Ford will produce its new electric car models in Valencia. The decision was made against the Saarlouis plant, where no more cars will roll off the assembly line after 2025. The 4,600 employees are outraged.
Your future is open.
A rhythmic clapping of paper fans from the IG Metall trade union, the shrieking of whistles and the blasting of compressed air fanfares mingle in a hall on the Ford factory premises in Saarlouis. It is a deafening noise with which the employees of the car manufacturer vent their frustration at a works meeting. “The management made us empty promises. We feel lied to and betrayed by the Ford European management,” said Markus Thal, chairman of the works council.
After a tough bidding process, the Ford group decided on the location in Valencia, Spain. It will produce two new electric car models in the future. His future is thus secured. The plant in Saarland, with its approximately 4,600 employees and around 2,000 other local suppliers, is left empty-handed.
The employees were informed at the works meeting in Saarlouis. Image: Frauke Feldmann/SR
“Hard decisions” necessary
Ford Europe boss Stuart Rowley said in a telephone press conference that the decision was made after a comprehensive consultation process with both locations. The group will invest two billion dollars in the production of electric cars at the Cologne site. Production is scheduled to start there at the end of next year. Ford has set out to build a sustainable business in Europe, CEO Jim Farley justified the decision in a statement. “This requires focus and tough decisions.”
The plant in Valencia is the “best positioned plant for the production of vehicles based on a next-generation Ford electric vehicle architecture,” it says. From 2026, the US carmaker wants to build more than two million electric cars in Europe every year and achieve an adjusted operating margin of ten percent.
Search for future options for Saarlouis
Rowley emphasized that the decision in favor of Valencia as the “preferred location” does not mean the end for the location in Saarlouis. The group has set up a task force to find solutions with the workforce and the state government as to how the plant can continue. However, he has not yet made any concrete proposals. In any case, cars should no longer roll off the assembly line after 2025.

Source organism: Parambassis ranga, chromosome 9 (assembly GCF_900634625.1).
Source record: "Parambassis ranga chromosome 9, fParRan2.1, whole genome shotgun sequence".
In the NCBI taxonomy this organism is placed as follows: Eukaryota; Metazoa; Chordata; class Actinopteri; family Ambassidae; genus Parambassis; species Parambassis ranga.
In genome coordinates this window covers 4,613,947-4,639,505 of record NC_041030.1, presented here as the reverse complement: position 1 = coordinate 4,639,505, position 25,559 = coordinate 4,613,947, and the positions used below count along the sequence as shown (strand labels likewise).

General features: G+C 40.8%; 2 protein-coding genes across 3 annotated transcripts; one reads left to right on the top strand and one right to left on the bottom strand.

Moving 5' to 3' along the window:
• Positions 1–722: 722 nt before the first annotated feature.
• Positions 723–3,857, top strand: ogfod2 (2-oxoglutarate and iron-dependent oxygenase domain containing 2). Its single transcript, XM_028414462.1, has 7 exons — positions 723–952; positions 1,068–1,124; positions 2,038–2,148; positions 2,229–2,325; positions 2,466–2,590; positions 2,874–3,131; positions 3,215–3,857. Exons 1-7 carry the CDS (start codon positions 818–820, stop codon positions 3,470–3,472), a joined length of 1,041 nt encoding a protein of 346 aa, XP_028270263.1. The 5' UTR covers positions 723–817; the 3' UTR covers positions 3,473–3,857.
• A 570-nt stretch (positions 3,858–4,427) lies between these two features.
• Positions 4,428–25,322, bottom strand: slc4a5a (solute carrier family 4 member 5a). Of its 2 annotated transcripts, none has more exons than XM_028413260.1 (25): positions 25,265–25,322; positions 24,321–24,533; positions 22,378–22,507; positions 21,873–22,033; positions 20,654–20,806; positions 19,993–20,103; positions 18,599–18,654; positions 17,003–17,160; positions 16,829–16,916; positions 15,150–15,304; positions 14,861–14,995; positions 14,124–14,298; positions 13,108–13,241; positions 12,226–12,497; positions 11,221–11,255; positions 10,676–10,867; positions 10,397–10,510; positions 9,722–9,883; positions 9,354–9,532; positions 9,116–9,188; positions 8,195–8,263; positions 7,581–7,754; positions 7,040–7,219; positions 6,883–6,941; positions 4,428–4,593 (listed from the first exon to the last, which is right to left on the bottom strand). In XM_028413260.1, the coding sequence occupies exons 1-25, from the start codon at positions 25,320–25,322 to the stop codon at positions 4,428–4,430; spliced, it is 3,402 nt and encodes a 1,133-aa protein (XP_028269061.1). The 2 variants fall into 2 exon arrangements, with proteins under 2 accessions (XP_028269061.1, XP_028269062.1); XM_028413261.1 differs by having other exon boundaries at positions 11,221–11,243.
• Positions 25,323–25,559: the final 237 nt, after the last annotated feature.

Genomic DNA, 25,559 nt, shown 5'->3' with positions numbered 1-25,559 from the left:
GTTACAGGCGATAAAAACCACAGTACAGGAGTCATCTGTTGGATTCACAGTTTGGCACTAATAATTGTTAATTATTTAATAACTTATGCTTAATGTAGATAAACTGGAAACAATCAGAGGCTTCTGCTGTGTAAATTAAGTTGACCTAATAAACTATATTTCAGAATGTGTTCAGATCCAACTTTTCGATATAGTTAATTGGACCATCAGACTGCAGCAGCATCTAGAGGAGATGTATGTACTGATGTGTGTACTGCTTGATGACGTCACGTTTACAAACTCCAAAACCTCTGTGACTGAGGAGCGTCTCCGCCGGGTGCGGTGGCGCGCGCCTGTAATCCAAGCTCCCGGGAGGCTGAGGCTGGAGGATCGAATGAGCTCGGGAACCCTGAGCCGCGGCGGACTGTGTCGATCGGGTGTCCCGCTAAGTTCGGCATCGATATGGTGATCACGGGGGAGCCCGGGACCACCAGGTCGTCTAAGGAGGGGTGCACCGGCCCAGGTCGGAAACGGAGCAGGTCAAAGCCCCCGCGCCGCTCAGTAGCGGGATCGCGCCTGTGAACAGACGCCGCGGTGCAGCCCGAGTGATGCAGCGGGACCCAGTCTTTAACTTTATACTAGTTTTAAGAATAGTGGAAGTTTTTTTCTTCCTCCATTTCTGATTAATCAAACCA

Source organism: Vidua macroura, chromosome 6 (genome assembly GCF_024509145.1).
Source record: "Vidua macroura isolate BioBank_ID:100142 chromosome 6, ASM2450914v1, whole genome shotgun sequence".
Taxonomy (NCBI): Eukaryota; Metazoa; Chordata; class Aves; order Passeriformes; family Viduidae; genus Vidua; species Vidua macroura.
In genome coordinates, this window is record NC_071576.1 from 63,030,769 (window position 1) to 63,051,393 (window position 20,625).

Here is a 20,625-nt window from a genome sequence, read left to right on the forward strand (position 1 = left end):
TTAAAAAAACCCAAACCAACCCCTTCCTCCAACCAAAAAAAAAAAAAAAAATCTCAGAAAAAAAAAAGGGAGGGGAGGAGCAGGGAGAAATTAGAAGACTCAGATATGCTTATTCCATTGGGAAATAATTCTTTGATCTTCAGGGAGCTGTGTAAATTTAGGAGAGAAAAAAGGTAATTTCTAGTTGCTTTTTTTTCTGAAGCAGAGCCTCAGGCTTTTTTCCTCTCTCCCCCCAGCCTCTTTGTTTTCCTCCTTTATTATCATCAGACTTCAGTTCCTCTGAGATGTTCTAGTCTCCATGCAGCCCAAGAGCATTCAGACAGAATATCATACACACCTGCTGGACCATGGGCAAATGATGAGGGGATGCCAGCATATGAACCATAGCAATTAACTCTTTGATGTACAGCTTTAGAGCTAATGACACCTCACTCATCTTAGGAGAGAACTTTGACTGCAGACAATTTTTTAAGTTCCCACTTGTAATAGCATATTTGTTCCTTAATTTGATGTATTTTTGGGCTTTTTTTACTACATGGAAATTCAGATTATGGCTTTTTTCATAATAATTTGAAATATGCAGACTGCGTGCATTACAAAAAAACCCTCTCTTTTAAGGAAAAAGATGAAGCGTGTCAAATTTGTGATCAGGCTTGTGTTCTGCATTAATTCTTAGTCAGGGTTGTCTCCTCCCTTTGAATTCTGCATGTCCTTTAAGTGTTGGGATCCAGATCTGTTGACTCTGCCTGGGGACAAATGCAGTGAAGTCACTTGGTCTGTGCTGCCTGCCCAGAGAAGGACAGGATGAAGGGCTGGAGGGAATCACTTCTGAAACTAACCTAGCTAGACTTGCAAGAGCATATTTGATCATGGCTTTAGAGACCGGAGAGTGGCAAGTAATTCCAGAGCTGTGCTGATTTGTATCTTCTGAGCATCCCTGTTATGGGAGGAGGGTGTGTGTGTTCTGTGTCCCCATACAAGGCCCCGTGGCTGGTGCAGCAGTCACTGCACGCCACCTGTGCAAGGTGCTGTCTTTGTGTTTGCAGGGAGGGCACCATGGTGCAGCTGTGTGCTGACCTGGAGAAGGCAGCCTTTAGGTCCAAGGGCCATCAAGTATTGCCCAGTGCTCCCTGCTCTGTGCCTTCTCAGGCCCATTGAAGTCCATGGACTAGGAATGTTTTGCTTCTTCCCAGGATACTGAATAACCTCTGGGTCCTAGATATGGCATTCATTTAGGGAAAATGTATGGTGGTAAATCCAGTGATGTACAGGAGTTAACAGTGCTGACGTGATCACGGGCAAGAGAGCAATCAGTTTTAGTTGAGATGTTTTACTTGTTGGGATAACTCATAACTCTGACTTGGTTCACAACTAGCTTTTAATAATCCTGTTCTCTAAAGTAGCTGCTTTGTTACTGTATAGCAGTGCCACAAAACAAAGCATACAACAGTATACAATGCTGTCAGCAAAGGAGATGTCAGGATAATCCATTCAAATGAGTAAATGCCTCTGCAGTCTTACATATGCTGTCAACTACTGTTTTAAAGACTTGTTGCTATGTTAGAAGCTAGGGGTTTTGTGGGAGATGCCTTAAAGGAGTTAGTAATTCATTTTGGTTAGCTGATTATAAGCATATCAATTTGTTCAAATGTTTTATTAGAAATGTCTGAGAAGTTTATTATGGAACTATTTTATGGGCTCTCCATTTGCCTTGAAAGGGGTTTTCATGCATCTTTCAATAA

Both locations would face significant restructuring, according to the Ford Europe boss. Because fewer people are needed to build electric cars. He did not name how many jobs will be cut, even after repeated requests.
Employees want to keep fighting
In the afternoon, almost 2,500 employees set out on a demonstration in front of the Saarlouis factory. They fear for their existence when production of the combustion model Ford Focus ends in mid-2025. “The metalworkers will use all means to defend themselves against the liquidation of the Ford site,” said Jörg Köhlinger, head of the IG Metall district in the middle. If management doesn’t give in, Ford will feel “the resistance of an entire federal state”.
The group has demanded a lot from its employees in recent years in order to remain competitive despite the pandemic and semiconductor shortage: no more night shifts, short-time work and, according to Thal, the chairman of the works council, a reduction of 2,500 jobs. “Without perspective for Saarlouis, we will not accept the group’s decision,” said the managing director of IG Metall Völklingen, Lars Desgranges.
“Ford’s decision is a farce”
There is also sharp criticism from politicians. “Ford’s decision is a farce,” said Saarland Prime Minister Anke Rehlinger and Economics Minister Jürgen Barke. “After everything we know, we can say with confidence: the bottom line is that the Saarlouis location is clearly ahead. This gives the impression that the process was never fair.”
Saarland’s Prime Minister Rehlinger spoke to Ford employees on site. Image: Frauke Feldmann/SR
In mid-May, the two SPD politicians traveled to the top of the group in Detroit, USA, to promote the location. According to the Prime Minister, the offer had a total volume of almost one billion euros.
Rehlinger said he was still open to working with Ford, but the group had to want that too. “We have always fought for jobs – not primarily for a car manufacturer. If they are no longer willing or able to do so, we will look for alternatives.” The Saarland state parliament wants to hold a special session tomorrow
come. The fears of the employees continue.